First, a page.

Abstract

A Stochastic Simulator (SS) is proposed, based on a semiclassical description of the radiation-matter interaction, to obtain an efficient description of the lasing transition for devices ranging from the nanolaser to the traditional “macroscopic” laser. Steady-state predictions obtained with the SS agree both with more traditional laser modeling and with the description of phase transitions in small-sized systems, and provide additional information on fluctuations. Dynamical information can easily be obtained, with good computing time efficiency, which convincingly highlights the role of fluctuations at threshold.

© 2015 Optical Society of America

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References

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  1. H. Soda, K. Iga, C. Kitahara, and Y. Suematsu, “GaInAsP/InP surface emitting injection lasers,” Jpn. J. Appl. Phys. 18 (12), 2329 (1979).
    [Crossref]
  2. G. Björk and Y. Yamamoto, “Analysis of semiconductor microcavity lasers using rate equations,” IEEE J. Quantum Electron. 27(11), 2386 (1991).
    [Crossref]
  3. W.W. Chow, F. Jahnke, and Ch. Gies, “Emission properties of nanolasers during the transition to lasing,” Light Sci. Appl. 3, e201 (2014).
  4. A. Lebreton, I. Abram, N. Takemura, M. Kuwata-Gonokami, I. Robert-Philip, and A. Beveratos, “Stochastically sustained population oscillations in high-β nanolasers,” New J. Phys. 15, 033039 (2013).
    [Crossref]
  5. L. Chusseau, F. Philippe, and F. Disanto, “Monte Carlo modeling of the dual-mode regime in quantum-well and quantum-dot semiconductor lasers,” Opt. Express 22(5), 5312 (2014).
    [Crossref] [PubMed]
  6. H. Risken, The Fokker-Planck Equation, Springer Series in Synergetics, (Springer, 1984, 18).
  7. K. Roy-Choudhury, S. Haas, and A. F. J. Levi, “Quantum fluctuations in small lasers,” Phys. Rev. Lett. 102(5), 053902 (2009).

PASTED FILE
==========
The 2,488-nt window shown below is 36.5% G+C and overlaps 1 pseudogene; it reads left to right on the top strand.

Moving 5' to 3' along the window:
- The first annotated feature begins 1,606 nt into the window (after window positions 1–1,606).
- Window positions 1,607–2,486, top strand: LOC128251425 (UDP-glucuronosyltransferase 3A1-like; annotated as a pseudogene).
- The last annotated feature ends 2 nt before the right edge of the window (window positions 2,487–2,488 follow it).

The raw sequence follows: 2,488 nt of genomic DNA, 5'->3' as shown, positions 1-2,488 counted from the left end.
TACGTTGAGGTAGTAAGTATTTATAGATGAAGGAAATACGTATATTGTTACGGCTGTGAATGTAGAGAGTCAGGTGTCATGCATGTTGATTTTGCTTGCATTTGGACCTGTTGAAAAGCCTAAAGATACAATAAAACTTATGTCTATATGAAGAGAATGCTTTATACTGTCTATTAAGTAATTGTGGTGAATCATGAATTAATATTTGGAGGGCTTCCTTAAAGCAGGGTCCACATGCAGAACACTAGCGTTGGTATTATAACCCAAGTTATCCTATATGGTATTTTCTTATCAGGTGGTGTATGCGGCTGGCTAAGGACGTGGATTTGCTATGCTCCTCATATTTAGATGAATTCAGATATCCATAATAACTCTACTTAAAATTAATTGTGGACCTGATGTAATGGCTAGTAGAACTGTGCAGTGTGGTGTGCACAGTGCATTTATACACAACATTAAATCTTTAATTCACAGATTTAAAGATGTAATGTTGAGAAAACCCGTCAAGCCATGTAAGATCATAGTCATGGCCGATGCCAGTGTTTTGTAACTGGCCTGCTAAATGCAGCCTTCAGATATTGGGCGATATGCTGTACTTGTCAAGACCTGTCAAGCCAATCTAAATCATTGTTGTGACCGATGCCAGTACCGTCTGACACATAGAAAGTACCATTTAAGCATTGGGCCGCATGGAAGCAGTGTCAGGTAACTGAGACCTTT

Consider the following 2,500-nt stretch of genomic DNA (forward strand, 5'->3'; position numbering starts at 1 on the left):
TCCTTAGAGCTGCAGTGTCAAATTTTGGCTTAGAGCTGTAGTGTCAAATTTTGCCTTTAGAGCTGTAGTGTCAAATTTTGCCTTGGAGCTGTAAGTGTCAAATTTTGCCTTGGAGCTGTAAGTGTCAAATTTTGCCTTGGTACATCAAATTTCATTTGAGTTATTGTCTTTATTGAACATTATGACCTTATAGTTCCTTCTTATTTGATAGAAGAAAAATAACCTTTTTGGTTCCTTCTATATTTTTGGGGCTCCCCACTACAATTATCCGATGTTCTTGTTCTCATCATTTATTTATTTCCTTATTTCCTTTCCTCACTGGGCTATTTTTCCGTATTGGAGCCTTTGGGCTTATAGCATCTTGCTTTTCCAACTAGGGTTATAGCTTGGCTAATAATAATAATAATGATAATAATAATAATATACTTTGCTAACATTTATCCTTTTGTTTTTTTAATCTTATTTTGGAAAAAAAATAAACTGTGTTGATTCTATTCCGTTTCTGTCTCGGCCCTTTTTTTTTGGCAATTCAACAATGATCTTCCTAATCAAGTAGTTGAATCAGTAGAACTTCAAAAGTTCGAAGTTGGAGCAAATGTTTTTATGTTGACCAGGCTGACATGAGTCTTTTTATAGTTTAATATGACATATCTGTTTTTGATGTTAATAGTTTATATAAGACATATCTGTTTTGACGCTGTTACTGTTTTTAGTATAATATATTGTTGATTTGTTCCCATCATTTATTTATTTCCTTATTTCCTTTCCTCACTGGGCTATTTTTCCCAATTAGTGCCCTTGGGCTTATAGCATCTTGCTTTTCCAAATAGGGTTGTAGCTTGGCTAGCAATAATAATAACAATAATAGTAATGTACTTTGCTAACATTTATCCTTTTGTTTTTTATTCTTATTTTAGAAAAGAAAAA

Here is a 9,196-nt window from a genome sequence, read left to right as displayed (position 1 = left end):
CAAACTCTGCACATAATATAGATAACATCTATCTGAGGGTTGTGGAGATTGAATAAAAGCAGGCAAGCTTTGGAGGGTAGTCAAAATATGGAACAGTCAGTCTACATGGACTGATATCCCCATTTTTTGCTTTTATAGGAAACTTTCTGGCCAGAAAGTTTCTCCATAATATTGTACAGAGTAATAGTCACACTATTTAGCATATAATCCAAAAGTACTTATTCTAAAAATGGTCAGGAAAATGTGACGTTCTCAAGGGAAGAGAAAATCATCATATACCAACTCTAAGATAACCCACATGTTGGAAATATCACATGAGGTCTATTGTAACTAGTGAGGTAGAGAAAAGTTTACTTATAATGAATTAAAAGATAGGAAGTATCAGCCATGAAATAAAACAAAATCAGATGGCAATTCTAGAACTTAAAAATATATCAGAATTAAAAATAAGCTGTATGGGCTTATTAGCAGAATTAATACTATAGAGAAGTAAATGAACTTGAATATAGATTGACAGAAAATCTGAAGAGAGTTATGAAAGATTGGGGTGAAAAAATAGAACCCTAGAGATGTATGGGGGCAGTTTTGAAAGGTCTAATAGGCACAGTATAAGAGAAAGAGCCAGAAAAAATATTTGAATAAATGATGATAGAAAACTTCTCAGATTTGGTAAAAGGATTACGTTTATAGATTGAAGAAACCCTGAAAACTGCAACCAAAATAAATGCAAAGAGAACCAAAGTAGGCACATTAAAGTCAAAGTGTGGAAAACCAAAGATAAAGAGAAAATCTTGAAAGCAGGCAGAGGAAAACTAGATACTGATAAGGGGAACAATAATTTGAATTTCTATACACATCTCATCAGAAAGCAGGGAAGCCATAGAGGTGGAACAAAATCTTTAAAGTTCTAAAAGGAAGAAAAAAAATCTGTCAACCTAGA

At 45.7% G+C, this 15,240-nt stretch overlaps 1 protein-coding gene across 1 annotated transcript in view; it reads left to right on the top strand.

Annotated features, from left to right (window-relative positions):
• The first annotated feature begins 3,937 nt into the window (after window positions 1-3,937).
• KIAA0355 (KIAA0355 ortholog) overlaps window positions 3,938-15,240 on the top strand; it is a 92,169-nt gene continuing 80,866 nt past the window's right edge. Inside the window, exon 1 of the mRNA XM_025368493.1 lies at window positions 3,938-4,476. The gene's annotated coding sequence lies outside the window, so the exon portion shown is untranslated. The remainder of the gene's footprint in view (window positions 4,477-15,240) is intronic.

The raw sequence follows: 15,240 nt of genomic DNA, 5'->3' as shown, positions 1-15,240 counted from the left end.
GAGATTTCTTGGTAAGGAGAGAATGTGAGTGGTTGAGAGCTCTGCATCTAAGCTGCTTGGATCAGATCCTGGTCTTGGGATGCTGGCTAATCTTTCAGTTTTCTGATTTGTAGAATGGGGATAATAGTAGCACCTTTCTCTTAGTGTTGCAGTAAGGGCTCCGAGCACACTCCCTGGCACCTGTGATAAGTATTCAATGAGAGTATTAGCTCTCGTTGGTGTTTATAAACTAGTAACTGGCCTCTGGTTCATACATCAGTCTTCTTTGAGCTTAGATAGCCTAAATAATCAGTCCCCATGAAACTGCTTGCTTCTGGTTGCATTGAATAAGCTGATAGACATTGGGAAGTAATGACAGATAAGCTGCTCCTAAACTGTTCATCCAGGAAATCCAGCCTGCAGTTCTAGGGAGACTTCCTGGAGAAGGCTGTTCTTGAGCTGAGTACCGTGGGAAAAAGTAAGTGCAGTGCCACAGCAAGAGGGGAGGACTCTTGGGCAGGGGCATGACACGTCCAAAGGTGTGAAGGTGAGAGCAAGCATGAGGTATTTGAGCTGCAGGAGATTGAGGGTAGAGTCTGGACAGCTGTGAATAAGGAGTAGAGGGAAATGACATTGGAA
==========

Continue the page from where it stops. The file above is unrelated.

[Crossref] [PubMed]
  8. M. Lorke, T. Suhr, N. Gregersen, and J. Mørk, “Theory of nanolaser devices: rate equation analysis versus microscopic theory,” Phys. Rev. B 87(20), 205310 (2013).
    [Crossref]
  9. H. Haken, “Cooperative phenomena in systems far from thermal equilibrium and in nonphysical systems,” Rev. Mod. Phys. 47(1), 67 (1975)
    [Crossref]
  10. A.E. Siegman, Lasers (University Science Books, 1986).
  11. L. M. Narducci and N. B. Abraham, Laser Physics and Laser Instabilities (World Scientific, 1988).
    [Crossref]
  12. L.E. Reichl, A Modern Course in Statistical Physics, (Wiley, 1998).
  13. V. Dohm, “Nonequilibrium phase transition in laser-active media,” Solid State Commun. 11 (9), 1273 (1972).
    [Crossref]
  14. J. R. Tredicce, F. T. Arecchi, G. L. Lippi, and G. P. Puccioni, “Instabilities in lasers with an injected signal,” J. Opt. Soc. Am. B2(1), 173 (1985).
    [Crossref]
  15. M. Galassi, J. Davies, J. Theiler, B. Gough, G. Jungman, P. Alken, M. Booth, and F. Rossi, “GNU scientific library reference manual,” (3rd Ed.), http://www.gnu.org/software/gsl/ .

2014 (2)

W.W. Chow, F. Jahnke, and Ch. Gies, “Emission properties of nanolasers during the transition to lasing,” Light Sci. Appl. 3, e201 (2014).

L. Chusseau, F. Philippe, and F. Disanto, “Monte Carlo modeling of the dual-mode regime in quantum-well and quantum-dot semiconductor lasers,” Opt. Express 22(5), 5312 (2014).
[Crossref] [PubMed]

2013 (2)

M. Lorke, T. Suhr, N. Gregersen, and J. Mørk, “Theory of nanolaser devices: rate equation analysis versus microscopic theory,” Phys. Rev. B 87(20), 205310 (2013).
[Crossref]

A. Lebreton, I. Abram, N. Takemura, M. Kuwata-Gonokami, I. Robert-Philip, and A. Beveratos, “Stochastically sustained population oscillations in high-β nanolasers,” New J. Phys. 15, 033039 (2013).
[Crossref]

2009 (1)

K. Roy-Choudhury, S. Haas, and A. F. J. Levi, “Quantum fluctuations in small lasers,” Phys. Rev. Lett. 102(5), 053902 (2009).
[Crossref] [PubMed]

1991 (1)